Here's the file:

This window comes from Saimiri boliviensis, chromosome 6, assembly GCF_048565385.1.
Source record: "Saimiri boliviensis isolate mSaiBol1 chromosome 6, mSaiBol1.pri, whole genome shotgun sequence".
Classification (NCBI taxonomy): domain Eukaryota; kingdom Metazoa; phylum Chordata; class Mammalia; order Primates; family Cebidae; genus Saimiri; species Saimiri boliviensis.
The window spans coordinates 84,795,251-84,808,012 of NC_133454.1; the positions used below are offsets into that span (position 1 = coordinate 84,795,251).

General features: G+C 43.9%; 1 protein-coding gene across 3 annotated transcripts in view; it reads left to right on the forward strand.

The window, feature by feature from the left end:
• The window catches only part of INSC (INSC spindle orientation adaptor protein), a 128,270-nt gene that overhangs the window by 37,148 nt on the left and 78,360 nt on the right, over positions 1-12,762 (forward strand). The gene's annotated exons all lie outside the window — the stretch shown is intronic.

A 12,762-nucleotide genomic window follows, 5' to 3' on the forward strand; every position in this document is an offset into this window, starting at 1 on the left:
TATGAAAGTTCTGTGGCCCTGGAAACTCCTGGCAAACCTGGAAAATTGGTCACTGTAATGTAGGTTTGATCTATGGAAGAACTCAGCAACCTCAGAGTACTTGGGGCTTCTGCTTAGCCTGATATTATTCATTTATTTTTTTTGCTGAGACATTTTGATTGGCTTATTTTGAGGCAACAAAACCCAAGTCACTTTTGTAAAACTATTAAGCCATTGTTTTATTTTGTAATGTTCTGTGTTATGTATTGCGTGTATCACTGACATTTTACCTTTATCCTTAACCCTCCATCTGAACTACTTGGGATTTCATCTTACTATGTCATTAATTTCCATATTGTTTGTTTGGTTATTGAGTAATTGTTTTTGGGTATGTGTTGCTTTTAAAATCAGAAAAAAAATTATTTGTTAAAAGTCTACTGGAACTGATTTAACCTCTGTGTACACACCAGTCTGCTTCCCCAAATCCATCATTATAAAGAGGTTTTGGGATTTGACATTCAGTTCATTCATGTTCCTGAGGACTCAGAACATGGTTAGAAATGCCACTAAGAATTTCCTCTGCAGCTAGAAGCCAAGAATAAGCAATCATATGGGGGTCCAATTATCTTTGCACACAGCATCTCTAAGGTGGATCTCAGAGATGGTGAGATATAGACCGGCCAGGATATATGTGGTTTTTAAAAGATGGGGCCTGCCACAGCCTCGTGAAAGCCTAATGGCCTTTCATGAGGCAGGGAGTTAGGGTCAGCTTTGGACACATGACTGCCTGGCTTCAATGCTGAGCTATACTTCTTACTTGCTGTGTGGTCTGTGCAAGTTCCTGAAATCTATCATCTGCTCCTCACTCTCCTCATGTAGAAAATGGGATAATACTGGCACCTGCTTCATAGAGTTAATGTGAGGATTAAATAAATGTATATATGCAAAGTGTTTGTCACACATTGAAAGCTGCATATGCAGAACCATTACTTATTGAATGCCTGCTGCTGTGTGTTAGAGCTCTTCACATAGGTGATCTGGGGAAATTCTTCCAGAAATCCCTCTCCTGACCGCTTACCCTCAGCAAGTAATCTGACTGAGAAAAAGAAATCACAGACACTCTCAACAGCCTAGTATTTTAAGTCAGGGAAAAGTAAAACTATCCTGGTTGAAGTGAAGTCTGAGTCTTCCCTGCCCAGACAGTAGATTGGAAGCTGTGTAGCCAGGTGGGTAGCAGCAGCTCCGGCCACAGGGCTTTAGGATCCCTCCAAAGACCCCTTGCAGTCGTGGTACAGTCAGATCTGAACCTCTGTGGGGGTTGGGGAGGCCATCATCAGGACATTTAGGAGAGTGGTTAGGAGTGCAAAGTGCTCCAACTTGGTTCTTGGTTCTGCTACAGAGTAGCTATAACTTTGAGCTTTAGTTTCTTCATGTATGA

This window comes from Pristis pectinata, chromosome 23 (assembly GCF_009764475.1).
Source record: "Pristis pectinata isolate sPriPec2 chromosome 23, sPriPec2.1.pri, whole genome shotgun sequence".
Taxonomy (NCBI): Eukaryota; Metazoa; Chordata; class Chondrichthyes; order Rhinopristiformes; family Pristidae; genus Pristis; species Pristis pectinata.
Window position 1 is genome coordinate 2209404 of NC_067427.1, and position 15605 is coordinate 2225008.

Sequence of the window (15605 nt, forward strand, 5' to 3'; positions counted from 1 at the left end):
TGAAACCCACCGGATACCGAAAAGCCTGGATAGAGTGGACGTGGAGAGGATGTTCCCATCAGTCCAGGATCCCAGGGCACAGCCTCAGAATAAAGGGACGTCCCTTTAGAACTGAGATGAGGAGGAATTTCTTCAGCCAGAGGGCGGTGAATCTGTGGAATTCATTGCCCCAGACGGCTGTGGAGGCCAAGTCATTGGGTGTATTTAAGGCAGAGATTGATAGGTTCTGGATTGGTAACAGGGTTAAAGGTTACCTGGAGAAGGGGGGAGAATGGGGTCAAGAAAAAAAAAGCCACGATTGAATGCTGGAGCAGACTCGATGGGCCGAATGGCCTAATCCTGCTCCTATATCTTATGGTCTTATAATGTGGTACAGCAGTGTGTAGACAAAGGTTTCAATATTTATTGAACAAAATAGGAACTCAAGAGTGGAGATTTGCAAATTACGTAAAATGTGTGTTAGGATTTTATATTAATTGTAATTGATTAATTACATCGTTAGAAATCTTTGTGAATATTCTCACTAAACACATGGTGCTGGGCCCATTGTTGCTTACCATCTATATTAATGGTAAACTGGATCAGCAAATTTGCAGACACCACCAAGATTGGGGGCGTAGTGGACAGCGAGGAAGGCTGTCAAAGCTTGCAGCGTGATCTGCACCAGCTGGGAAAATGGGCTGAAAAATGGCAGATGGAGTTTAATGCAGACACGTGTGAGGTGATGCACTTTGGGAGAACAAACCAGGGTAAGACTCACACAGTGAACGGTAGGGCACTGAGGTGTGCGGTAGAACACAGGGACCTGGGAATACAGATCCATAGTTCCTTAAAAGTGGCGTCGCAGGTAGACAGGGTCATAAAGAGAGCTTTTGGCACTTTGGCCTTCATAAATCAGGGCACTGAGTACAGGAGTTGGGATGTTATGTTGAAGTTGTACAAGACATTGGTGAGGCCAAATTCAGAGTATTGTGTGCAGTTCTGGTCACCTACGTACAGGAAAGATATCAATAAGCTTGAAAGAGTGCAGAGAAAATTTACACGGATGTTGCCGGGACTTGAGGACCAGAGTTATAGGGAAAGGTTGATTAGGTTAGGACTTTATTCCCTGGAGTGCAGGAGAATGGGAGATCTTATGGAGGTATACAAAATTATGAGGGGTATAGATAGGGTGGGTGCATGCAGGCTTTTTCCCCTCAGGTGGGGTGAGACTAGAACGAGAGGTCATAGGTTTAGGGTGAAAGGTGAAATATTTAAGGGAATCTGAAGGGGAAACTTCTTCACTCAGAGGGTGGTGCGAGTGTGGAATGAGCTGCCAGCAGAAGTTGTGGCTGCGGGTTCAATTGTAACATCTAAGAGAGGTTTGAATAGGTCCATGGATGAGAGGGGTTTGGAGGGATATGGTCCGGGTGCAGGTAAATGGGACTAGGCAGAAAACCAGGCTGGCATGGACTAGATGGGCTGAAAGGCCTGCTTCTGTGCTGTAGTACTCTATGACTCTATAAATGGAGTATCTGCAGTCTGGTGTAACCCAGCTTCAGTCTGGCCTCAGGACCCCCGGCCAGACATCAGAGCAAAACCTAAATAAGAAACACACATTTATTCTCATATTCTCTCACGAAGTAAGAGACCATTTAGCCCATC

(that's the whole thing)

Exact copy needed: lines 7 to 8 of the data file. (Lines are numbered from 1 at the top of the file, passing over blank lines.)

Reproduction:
• The window catches only part of INSC (INSC spindle orientation adaptor protein), a 128,270-nt gene that overhangs the window by 37,148 nt on the left and 78,360 nt on the right, over positions 1-12,762 (forward strand). The gene's annotated exons all lie outside the window — the stretch shown is intronic.

A 12,762-nucleotide genomic window follows, 5' to 3' on the forward strand; every position in this document is an offset into this window, starting at 1 on the left: